Final Coil – The World We Inherited


Leicester prog trio, Final Coil, are the best promoted band in the English underground. Whether that’s self-promotion or the backing of PR agents, there’s no doubt that this group believe in their purpose. A read through their Bandcamp page suggests them to be boundary-pushing visionaries who hold the future of rock music in their grasp. Pretentious they are not. Passionate and earnest they are. Now signed to Sliptrick records for album number three, they have the dauting task of following up their 2019 masterpiece, The World We Left Behind for Others. As if to commemorate a quarter of a century, they travel back to 1999 to look to the future for musical inspiration. It’s a journey that will leave you perplexed and pleased at the same time.

As a band that spent so much of their time examining the melancholy past, Final Coil change their narrative in The World We Inherited. Of course, it’s a future that holds little hope if we continue our current trajectory. You can guess the lyrical themes – manipulative media captured by corporate interests, atomised societies, planetary despoliation, fraying of the democratic process, identity politics as an internecine struggle for resources. Those enamoured with the trio’s expert blend of Alice in Chains, Pink Floyd and Tool on their last record, will wonder what happened to Final Coil in the first half of this LP.

Clearly, the trio have much to disturb them about the future course of Western societies. Fingers dare not soften the main piano sequence of the opening title-track with sentimental notes. Phil Stiles stays within a rigid baritone voice from the back of his throat as a crunchy guitar sample echoes in the background like an outside force trying to get into the room. It’s a triumph of suspense as a segue to ‘Wires’, where bass and drums cooperate like mountain rescue agents approaching a critical situation from different angles. Yet the guitars seem reluctant to join them in this fearless expedition. Phil Stiles turns his volume mic low to project his louder moments. There’s no doubt this is a prog record – you feel like your body will disobey your mind and do things against your will. An extended middle-eight of blockbuster drum movements and ambient guitars aims to create a pathway to the chorus, but it’s not clear if there is one in this song. The guitars seem determined to frustrate your desires for a tangible riff to cling to for navigation.

By contrast, the muscular riffing of ‘Chemtrails’ reminds you what Tool were once capable of in their heyday. There’s a deliberate obfuscation in the chorus with yobbish backing vocals as loud as the lead pipes. Therapy? are more of an influence here in the vocal phrasing and power of the guitars. You can stomp to this rather than levitate, yet they follow it with an attempt to capture the anxiety of Massive Attack’s ‘Teardrop’ on ‘By Starlight’. You can hear a claustrophobic presence underneath the unconvincing vocal melodies, but it’s a relief when the distorted guitars seep into the mix like a slow flood. This album is not at the level of their 2019 opus. What is the direction of this song? Where does it go?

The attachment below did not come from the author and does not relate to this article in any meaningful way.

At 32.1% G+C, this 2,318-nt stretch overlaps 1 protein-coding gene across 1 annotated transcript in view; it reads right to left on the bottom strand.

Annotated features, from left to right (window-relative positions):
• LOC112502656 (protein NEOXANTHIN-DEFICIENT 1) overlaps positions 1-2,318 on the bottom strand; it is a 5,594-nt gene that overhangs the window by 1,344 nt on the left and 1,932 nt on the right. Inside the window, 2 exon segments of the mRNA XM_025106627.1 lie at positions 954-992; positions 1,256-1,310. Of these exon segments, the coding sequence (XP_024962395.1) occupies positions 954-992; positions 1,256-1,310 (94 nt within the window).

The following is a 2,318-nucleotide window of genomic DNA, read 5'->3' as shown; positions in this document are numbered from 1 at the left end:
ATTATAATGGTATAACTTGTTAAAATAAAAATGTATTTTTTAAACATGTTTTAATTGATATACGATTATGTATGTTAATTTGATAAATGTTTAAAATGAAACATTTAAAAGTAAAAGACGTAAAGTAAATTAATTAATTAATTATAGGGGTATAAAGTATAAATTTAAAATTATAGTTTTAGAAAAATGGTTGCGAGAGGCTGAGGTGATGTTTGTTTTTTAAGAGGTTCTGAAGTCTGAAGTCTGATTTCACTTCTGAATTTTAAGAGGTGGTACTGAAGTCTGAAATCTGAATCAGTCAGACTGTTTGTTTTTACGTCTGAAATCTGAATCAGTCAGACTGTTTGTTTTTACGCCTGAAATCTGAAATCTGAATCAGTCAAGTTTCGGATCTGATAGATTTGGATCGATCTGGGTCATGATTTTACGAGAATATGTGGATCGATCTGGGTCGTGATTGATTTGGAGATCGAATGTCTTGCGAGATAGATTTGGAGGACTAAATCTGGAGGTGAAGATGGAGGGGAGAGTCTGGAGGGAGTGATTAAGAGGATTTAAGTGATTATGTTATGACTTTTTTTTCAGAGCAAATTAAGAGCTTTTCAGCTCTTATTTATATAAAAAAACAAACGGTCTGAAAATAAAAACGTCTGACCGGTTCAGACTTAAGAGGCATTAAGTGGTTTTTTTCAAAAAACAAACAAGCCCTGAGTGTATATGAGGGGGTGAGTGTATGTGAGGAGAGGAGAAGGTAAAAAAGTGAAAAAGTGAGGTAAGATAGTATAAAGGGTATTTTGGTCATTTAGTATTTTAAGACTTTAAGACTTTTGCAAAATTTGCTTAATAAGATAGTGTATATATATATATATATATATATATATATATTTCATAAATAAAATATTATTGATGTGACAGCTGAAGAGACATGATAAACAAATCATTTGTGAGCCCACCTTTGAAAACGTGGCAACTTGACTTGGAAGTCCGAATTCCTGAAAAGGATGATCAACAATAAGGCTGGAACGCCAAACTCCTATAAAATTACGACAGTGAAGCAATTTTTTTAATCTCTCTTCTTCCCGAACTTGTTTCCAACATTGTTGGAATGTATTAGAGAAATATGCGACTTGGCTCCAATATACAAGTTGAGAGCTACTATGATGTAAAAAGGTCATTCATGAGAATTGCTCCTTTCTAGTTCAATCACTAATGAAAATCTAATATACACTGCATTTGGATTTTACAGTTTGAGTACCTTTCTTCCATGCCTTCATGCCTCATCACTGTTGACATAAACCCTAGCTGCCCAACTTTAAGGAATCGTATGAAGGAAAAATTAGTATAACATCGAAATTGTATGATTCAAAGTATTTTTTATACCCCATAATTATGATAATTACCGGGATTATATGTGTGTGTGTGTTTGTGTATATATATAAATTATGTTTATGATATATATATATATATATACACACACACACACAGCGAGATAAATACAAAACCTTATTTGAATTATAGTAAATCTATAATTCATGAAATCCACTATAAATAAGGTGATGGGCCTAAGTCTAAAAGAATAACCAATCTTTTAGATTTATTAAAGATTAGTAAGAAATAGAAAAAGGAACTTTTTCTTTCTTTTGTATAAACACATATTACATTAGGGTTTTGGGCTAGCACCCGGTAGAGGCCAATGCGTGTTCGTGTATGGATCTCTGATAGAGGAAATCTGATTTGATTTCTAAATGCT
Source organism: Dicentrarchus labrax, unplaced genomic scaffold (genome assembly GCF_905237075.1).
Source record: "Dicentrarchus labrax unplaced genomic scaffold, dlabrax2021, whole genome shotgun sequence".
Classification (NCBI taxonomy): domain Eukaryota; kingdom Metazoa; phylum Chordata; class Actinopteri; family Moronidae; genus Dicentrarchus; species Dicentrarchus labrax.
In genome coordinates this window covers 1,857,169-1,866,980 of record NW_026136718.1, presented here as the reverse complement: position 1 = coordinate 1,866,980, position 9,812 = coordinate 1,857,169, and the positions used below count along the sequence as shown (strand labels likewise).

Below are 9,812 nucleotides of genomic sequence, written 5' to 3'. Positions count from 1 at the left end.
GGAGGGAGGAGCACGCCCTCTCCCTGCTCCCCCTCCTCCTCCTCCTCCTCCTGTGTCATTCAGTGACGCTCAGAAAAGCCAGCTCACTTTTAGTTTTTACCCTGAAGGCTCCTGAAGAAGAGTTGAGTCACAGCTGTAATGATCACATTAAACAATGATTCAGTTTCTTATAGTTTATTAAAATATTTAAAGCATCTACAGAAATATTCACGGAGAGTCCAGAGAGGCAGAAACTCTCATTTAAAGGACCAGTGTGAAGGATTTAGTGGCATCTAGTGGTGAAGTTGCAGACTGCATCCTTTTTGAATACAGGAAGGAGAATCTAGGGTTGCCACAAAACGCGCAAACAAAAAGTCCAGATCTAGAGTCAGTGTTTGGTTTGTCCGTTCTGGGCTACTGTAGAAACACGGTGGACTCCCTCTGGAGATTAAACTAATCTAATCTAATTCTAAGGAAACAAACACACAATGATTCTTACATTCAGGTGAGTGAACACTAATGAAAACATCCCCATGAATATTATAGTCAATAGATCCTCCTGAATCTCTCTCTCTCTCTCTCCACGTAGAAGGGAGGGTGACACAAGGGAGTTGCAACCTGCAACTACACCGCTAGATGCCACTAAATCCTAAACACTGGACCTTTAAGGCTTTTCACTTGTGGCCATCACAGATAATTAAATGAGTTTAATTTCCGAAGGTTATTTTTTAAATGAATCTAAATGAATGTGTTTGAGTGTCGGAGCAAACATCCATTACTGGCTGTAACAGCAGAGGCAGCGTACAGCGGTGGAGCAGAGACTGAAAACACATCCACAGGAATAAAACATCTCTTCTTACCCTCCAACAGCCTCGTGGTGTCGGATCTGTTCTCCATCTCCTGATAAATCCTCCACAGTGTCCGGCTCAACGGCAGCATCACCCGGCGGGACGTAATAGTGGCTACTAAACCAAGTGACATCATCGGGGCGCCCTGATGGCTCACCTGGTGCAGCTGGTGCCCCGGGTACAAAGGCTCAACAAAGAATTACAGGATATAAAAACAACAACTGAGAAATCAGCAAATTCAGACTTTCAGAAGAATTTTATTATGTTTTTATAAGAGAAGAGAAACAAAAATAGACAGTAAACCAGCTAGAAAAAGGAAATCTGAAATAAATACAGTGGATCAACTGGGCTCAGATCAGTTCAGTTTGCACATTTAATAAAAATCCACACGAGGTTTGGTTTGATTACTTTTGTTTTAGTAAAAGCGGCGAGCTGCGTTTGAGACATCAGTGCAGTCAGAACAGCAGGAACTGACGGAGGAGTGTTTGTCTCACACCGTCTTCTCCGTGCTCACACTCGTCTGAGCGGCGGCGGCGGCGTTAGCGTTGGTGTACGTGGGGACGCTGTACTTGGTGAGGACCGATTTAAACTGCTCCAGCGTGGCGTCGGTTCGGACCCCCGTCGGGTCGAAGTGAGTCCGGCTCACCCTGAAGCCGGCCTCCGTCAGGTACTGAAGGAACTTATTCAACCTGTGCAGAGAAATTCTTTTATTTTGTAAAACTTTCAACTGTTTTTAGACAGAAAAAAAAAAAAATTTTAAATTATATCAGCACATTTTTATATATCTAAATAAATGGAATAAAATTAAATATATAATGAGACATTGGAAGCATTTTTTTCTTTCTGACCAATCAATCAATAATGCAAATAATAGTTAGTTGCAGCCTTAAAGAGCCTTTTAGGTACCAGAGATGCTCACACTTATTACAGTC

Though moodier than its predecessor and less likeable on first listen, The World We Inherit spurs you on to press the ‘play’ button again to check if you’ve missed anything. Grunge and post-rock combine in a reverberating harmony of echoing voices in ‘The Growing Shadows’. Again, the band are not inclined to give you the riffs you want. Instead, the guitars are like fire-fighting instruments struggling to extinguish a blaze. Why does this music seem shapeless? Is this what makes it so intriguing? There’s no denying its immersive qualities. Listen to the dark foreboding of ‘Stay with Me’ as the synthesisers ponder in the background like generals in a war cabinet. Phil Stiles’ vocals are more lucid in their delivery here but still reluctant to break out. His acoustic guitars pluck like judgements on humanity in ‘Purify’. Faint melodies ring from the strings as if soundtracking the regrets of the past. This is what isolation sounds like when a survivalist believes their prophecies.

You don’t need to read the lyrics to understand that we’re living on borrowed time. The creepy dissonance in the hanging guitar passages play tricks on your mind in ‘Out of Sorts’. Since when did this record assume the tone of ‘The Fragile’ by Nine Inch Nails? Competing layers of distorted chords make special pleas for relevance. Calling the penultimate song ‘Humanity’ and internalising your fears of a bleak world into an ironic form of self-loathing is exactly what Trent Reznor does as an artist. As he realised in 1999: the way out is through…

The most misunderstood social science term of the late twentieth-century provides the title for the closing track. Final Coil use ‘End of History’ as a mournful piece, where unpretentious guitars harmonise, and dual vocals join like independent light sources focusing on one object. A snarling misanthropic voice like Ministry’s Al Jourgensen darkens the last quarter of this record, yet it showcases a new side to the band that never materialised in their earlier work.

The World We Inherit is a literal step forward for Final Coil, but it’s a world where the authors realise their fears of a step backwards for humankind. You can find many of these dark prophecies in modern rock and metal, and this one is nuanced and multi-dimensional enough to retain your attention.

JVB


Verdict


Release Date: 16/01/2024

Record Label: Sliptrick Records

Standout tracks: Chemtrails, Stay with Me, Humanity

Suggested Further Listening: Therapy? – Suicide Pact – You First (1999), Nine Inch Nails – The Fragile (1999), Ministry – Dark Side of the Spoon (1999)